According to Reuters, the UK prime minister’s spokesperson claimed the UN had misrepresented the findings of the government report. “We remain proud of the UK’s long history as a human rights champion and we encourage everyone to read the original report in full,” they said.

The spokesperson was responding to the findings of the Commission on Race and Ethnic Disparities, the UN Working Group of Experts on People of African Descent, which said the UK review supported deeply racist notions and used poor evidence to “make claims that rationalise white supremacy by using the familiar arguments that have always justified racial hierarchy.”

The report from the UN group said the UK commission did this “despite considerable research and evidence of institutional racism [which] is an unfortunate sidestepping of the opportunity to acknowledge the atrocities of the past and the contributions of all in order to move forward.”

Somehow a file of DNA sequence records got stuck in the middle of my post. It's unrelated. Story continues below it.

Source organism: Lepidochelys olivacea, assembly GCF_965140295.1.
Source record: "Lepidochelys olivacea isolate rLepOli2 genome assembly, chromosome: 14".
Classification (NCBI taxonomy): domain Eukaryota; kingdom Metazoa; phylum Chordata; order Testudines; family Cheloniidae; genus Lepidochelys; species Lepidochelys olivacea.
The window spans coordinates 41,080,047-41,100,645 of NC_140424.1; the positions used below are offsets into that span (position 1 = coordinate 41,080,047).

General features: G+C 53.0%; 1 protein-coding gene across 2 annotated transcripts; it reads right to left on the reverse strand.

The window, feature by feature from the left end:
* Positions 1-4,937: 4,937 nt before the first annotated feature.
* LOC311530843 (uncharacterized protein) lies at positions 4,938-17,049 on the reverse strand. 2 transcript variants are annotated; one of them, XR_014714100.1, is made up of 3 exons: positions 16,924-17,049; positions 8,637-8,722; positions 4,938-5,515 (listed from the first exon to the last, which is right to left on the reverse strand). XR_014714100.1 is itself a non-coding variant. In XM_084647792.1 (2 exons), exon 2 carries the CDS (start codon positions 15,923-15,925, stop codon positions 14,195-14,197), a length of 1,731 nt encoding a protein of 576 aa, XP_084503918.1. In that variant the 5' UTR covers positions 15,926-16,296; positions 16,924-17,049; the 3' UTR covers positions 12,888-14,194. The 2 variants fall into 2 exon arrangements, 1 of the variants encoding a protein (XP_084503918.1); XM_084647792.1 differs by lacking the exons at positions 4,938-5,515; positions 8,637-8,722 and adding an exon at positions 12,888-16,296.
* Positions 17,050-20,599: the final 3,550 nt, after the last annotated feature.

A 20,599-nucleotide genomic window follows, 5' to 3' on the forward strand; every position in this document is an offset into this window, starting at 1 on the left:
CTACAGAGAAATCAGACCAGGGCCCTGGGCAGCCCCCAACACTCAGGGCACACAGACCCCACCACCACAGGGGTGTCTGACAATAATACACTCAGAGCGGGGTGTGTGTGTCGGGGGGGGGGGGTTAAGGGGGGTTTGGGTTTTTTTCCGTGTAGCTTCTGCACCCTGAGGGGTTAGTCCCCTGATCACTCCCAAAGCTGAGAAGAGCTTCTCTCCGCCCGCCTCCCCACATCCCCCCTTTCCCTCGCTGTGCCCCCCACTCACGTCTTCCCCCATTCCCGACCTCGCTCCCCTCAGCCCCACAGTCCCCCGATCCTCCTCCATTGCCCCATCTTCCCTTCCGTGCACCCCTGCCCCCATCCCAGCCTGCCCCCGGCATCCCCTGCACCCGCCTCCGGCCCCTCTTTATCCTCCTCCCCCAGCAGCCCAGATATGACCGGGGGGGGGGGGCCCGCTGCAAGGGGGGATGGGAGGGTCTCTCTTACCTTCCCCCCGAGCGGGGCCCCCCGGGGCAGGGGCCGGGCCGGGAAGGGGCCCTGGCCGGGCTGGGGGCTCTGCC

The UN body urged the UK to re-evaluate how they investigate racism, reflecting slavery and colonialism, because “the distortion and falsification of these historic facts may license further racism, the promotion of negative racial stereotypes, and racial discrimination.”

The UK’s Commission on Race and Ethnic Disparities was set up in the wake of Black Lives Matter protests last year. The commission was designed “to consider important questions about the state of race relations.”

The commission found that there was no evidence of “institutional racism” in the United Kingdom. Moreover, the report noted that social and economic status was a greater hindrance to people than race. However, it did acknowledge overt acts of racism in the UK which were not connected to institutions.

Despite the fact that it caused an outcry and debate when it was published three weeks ago, the UK government has supported the initial findings of the commission.